D0065 A continuous rearing method for the dogwood borer, Synanthedon scitula (Lepidoptera: Sesiidae)

Monday, November 17, 2008
Exhibit Hall 3, First Floor (Reno-Sparks Convention Center)
Daniel L. Frank , West Virginia University, Morgantown, WV
Tracy C. Leskey , Appalachian Fruit Research Station, USDA - ARS, Kearneysville, WV
J. Christopher Bergh , Department of Entomology, Virginia Polytechnic Institute and State University, Winchester, VA
The dogwood borer, Synanthedon scitula (Harris), is recognized as pest of numerous fruit and ornamental trees throughout eastern North America. Current management of dogwood borer centers on trunk drench applications of organophosphate insecticides to prevent borer damage. To gain a deeper understanding of mate-and host finding behavior of dogwood borer and to expedite research on alternative forms of semiochemically-based management, an efficient method for rearing large numbers of dogwood borer was necessary. Previous obstacles to rearing dogwood borer have included synchronizing the development of pupae to generate a cohort from which adult moths would emerge over a limited and predictable period, reliable and consistent mating of adults in captivity, consistent oviposition by mated females, and establishment of neonate larvae on artificial diet. Our research has led to the development of a continuous rearing program to efficiently culture dogwood borer throughout the year at this point via standardized procedures at each developmental stage. Our studies show that the use of the “black-eye” stage as a common point in pupal development can be used to synchronize adult emergence. There were no significant differences in mating success using small, medium, and large cages exposed to natural daylight and artificial light. However, fading light intensity during the mating process did increase mating success. Favored oviposition substrates increased the number of eggs deposited by individual females, and thinning apples were a successful rearing medium for all stages of larval development. Furthermore, duration of each developmental stage throughout the rearing process was determined.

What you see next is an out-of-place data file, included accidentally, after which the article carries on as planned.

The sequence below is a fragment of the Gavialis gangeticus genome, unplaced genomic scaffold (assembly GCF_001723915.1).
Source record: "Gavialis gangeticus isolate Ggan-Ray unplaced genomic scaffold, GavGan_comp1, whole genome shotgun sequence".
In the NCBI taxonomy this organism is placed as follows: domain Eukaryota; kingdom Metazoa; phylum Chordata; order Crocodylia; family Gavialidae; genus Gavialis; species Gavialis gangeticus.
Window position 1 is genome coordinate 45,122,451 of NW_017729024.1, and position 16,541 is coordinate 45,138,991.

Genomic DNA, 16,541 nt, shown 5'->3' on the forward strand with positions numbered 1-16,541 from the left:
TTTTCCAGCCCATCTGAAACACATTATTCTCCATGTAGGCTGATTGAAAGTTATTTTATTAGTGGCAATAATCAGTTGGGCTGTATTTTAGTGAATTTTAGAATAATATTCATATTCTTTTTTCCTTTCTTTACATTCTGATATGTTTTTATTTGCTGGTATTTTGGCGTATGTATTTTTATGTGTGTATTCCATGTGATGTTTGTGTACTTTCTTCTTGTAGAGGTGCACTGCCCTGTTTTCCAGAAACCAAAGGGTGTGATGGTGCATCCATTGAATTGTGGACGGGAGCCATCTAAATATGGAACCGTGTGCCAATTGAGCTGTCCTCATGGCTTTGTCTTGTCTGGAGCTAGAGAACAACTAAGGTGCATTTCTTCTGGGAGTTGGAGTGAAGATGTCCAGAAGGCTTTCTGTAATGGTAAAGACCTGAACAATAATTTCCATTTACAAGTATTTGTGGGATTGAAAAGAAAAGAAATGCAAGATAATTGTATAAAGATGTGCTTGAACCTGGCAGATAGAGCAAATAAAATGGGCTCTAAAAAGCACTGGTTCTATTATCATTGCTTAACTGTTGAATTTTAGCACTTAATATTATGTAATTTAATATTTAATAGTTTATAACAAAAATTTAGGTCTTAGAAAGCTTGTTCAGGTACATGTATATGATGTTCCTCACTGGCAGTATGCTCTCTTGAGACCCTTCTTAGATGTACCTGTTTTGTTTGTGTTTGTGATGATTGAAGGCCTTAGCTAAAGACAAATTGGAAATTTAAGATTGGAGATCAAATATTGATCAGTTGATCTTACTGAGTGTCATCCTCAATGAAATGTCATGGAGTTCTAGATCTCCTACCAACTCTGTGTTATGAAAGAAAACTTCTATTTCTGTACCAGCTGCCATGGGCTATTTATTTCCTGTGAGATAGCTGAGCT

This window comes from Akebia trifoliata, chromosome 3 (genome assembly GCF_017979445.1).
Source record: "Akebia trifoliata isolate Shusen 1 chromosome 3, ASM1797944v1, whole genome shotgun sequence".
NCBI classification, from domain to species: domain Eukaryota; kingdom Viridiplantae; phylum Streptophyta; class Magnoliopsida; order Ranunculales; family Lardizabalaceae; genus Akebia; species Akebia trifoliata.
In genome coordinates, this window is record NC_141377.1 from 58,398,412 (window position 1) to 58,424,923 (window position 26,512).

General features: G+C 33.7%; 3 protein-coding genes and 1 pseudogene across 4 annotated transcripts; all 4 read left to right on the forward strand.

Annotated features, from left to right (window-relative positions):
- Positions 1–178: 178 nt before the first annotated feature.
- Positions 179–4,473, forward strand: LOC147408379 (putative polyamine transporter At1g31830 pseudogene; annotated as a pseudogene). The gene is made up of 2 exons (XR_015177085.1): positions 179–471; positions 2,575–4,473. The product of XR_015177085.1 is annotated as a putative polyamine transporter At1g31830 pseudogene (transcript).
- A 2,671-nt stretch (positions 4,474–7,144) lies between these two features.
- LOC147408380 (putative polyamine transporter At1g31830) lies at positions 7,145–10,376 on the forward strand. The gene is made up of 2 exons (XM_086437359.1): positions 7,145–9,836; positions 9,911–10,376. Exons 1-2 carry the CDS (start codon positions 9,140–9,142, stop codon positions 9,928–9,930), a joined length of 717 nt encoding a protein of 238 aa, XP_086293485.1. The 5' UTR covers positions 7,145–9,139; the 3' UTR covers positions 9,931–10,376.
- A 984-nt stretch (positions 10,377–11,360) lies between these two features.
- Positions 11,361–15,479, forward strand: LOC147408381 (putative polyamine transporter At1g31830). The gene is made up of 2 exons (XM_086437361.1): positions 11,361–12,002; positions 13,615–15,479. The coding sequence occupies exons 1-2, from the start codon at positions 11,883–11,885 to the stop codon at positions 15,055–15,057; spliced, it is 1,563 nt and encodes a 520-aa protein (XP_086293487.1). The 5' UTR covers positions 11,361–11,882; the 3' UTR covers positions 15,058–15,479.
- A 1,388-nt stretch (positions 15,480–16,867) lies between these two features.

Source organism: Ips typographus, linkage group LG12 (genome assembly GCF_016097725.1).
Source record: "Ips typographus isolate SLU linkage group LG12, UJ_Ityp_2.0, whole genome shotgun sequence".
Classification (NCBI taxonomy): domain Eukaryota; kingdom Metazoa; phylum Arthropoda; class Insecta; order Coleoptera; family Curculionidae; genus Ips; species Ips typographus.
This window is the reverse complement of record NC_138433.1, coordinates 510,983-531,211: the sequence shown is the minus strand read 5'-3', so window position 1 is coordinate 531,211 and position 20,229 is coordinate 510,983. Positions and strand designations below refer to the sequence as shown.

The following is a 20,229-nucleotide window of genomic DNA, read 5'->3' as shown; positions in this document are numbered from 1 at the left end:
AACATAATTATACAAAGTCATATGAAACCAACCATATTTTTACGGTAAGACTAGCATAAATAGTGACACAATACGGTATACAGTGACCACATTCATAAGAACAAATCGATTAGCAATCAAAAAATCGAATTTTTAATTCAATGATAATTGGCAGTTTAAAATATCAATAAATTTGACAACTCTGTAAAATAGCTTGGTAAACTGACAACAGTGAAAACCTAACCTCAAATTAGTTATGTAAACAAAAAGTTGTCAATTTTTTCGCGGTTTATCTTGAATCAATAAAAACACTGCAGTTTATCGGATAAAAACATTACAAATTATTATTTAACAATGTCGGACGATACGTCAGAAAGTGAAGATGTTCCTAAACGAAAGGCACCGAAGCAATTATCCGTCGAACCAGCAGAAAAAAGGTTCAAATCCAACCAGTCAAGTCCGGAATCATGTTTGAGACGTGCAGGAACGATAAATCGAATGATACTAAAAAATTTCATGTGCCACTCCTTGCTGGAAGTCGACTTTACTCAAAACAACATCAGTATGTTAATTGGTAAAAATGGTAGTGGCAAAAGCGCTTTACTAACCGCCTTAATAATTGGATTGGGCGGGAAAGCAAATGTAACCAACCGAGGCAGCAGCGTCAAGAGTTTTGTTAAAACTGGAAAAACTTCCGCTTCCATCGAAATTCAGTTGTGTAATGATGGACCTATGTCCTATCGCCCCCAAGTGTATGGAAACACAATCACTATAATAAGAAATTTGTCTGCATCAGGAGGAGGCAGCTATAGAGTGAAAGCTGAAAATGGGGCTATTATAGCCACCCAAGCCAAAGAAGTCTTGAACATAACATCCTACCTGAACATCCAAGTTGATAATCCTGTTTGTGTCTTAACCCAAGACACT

doi: 10.1603/ICE.2016.37595